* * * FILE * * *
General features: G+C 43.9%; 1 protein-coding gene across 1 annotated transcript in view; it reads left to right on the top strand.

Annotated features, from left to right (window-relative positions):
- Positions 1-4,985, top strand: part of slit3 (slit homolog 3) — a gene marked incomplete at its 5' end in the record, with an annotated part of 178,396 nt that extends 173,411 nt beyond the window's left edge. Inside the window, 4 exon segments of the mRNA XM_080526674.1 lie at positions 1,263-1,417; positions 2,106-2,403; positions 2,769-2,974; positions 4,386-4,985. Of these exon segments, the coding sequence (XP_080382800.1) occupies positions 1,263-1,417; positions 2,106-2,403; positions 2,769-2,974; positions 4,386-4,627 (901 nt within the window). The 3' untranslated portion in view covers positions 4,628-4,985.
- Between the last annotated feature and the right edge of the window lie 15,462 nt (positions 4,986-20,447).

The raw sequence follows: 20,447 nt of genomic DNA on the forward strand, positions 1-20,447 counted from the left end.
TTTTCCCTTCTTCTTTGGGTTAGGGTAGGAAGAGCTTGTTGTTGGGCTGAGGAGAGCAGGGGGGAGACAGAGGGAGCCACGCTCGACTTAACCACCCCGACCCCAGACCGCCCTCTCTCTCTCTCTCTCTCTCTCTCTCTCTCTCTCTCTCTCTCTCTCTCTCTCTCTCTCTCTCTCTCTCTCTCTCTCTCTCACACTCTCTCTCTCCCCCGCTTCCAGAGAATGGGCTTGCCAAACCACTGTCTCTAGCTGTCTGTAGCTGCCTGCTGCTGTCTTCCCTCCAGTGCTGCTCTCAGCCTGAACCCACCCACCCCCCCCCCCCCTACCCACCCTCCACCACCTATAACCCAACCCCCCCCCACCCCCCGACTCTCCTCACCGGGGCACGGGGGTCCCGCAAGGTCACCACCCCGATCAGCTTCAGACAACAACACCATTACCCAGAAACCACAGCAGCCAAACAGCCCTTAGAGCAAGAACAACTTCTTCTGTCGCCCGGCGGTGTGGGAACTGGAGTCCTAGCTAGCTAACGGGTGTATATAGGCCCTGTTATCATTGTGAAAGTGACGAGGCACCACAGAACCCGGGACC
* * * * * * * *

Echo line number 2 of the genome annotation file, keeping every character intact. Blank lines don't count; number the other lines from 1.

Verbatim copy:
Annotated features, from left to right (window-relative positions):